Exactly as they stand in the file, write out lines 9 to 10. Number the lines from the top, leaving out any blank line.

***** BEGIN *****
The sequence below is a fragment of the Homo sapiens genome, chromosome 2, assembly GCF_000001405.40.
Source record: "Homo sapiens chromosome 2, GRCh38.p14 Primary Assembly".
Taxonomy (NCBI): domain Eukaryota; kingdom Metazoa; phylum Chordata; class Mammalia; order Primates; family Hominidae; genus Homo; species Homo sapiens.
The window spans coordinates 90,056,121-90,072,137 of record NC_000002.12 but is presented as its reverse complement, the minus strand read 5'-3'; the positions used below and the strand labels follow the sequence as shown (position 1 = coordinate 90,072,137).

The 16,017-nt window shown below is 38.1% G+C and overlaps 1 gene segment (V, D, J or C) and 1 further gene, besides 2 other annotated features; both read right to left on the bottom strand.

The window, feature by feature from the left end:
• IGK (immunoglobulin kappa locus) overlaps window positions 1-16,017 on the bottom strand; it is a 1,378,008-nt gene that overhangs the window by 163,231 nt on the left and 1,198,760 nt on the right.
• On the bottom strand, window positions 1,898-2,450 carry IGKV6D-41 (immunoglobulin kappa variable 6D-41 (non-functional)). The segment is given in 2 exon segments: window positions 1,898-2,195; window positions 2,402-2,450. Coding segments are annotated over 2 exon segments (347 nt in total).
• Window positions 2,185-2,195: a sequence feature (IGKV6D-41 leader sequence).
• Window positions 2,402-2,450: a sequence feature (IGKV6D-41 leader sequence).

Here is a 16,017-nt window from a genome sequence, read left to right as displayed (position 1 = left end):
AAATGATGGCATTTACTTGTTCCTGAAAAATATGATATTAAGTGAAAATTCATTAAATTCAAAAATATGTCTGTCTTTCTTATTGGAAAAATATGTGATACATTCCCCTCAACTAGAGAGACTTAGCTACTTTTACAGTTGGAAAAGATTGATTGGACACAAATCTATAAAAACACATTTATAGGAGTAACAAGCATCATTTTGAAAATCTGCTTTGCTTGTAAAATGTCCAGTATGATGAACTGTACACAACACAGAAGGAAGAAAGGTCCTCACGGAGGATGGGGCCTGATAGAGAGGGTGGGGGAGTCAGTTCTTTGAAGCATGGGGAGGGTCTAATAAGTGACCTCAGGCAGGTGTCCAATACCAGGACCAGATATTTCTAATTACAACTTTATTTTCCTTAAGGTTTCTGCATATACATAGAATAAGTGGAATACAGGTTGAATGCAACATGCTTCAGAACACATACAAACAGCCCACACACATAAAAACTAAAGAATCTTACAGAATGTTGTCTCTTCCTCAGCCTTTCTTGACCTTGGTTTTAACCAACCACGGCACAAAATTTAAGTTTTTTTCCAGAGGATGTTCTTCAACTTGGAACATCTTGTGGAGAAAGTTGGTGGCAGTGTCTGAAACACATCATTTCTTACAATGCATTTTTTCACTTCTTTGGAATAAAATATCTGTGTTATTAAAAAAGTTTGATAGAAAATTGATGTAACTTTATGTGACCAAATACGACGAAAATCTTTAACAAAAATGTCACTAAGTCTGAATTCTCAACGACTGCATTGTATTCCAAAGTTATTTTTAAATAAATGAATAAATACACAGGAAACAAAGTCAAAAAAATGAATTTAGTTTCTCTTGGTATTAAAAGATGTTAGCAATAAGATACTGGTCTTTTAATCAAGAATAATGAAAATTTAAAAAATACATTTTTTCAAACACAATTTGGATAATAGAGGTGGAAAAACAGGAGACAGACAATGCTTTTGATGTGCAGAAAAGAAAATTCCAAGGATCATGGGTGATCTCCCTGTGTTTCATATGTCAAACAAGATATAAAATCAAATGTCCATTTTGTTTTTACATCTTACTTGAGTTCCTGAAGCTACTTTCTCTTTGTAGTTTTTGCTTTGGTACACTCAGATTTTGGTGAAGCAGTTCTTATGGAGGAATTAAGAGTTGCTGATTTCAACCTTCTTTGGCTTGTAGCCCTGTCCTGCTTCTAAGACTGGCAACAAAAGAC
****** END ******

• Window positions 2,185-2,195: a sequence feature (IGKV6D-41 leader sequence).
• Window positions 2,402-2,450: a sequence feature (IGKV6D-41 leader sequence).